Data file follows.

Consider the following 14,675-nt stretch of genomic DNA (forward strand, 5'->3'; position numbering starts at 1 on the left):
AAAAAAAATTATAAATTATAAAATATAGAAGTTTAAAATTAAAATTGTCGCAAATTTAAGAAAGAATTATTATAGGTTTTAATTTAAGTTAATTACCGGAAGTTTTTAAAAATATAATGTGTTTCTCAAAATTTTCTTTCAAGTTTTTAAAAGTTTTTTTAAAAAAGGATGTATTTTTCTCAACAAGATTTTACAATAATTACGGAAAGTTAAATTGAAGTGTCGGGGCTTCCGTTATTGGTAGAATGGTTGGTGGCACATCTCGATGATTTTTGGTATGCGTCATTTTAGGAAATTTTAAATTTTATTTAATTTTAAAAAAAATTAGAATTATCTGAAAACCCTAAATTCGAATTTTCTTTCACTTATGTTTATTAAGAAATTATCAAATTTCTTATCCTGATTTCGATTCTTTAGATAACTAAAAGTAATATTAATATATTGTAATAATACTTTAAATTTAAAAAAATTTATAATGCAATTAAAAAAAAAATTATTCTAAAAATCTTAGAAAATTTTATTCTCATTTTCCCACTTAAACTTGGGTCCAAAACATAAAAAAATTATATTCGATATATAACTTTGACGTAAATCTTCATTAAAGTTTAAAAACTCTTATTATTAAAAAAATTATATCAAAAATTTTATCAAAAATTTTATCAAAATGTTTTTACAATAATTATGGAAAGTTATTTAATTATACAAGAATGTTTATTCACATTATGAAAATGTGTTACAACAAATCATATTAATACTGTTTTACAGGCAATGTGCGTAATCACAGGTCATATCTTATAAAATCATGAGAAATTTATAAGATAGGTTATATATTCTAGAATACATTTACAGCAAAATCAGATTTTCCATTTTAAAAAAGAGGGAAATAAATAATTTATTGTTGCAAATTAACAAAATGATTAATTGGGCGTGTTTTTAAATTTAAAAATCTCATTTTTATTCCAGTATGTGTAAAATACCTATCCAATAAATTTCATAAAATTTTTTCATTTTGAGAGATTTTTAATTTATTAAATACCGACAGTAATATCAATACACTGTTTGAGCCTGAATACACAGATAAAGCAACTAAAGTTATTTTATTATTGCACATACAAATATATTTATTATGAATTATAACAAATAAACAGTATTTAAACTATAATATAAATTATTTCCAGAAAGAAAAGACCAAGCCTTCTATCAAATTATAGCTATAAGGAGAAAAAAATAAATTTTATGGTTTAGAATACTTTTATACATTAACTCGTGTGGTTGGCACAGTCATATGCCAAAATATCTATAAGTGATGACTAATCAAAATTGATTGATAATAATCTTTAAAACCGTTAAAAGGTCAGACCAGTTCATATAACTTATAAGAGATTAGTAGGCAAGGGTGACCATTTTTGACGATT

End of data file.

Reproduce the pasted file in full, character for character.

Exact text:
Consider the following 14,675-nt stretch of genomic DNA (forward strand, 5'->3'; position numbering starts at 1 on the left):
AAAAAAAATTATAAATTATAAAATATAGAAGTTTAAAATTAAAATTGTCGCAAATTTAAGAAAGAATTATTATAGGTTTTAATTTAAGTTAATTACCGGAAGTTTTTAAAAATATAATGTGTTTCTCAAAATTTTCTTTCAAGTTTTTAAAAGTTTTTTTAAAAAAGGATGTATTTTTCTCAACAAGATTTTACAATAATTACGGAAAGTTAAATTGAAGTGTCGGGGCTTCCGTTATTGGTAGAATGGTTGGTGGCACATCTCGATGATTTTTGGTATGCGTCATTTTAGGAAATTTTAAATTTTATTTAATTTTAAAAAAAATTAGAATTATCTGAAAACCCTAAATTCGAATTTTCTTTCACTTATGTTTATTAAGAAATTATCAAATTTCTTATCCTGATTTCGATTCTTTAGATAACTAAAAGTAATATTAATATATTGTAATAATACTTTAAATTTAAAAAAATTTATAATGCAATTAAAAAAAAAATTATTCTAAAAATCTTAGAAAATTTTATTCTCATTTTCCCACTTAAACTTGGGTCCAAAACATAAAAAAATTATATTCGATATATAACTTTGACGTAAATCTTCATTAAAGTTTAAAAACTCTTATTATTAAAAAAATTATATCAAAAATTTTATCAAAAATTTTATCAAAATGTTTTTACAATAATTATGGAAAGTTATTTAATTATACAAGAATGTTTATTCACATTATGAAAATGTGTTACAACAAATCATATTAATACTGTTTTACAGGCAATGTGCGTAATCACAGGTCATATCTTATAAAATCATGAGAAATTTATAAGATAGGTTATATATTCTAGAATACATTTACAGCAAAATCAGATTTTCCATTTTAAAAAAGAGGGAAATAAATAATTTATTGTTGCAAATTAACAAAATGATTAATTGGGCGTGTTTTTAAATTTAAAAATCTCATTTTTATTCCAGTATGTGTAAAATACCTATCCAATAAATTTCATAAAATTTTTTCATTTTGAGAGATTTTTAATTTATTAAATACCGACAGTAATATCAATACACTGTTTGAGCCTGAATACACAGATAAAGCAACTAAAGTTATTTTATTATTGCACATACAAATATATTTATTATGAATTATAACAAATAAACAGTATTTAAACTATAATATAAATTATTTCCAGAAAGAAAAGACCAAGCCTTCTATCAAATTATAGCTATAAGGAGAAAAAAATAAATTTTATGGTTTAGAATACTTTTATACATTAACTCGTGTGGTTGGCACAGTCATATGCCAAAATATCTATAAGTGATGACTAATCAAAATTGATTGATAATAATCTTTAAAACCGTTAAAAGGTCAGACCAGTTCATATAACTTATAAGAGATTAGTAGGCAAGGGTGACCATTTTTGACGATT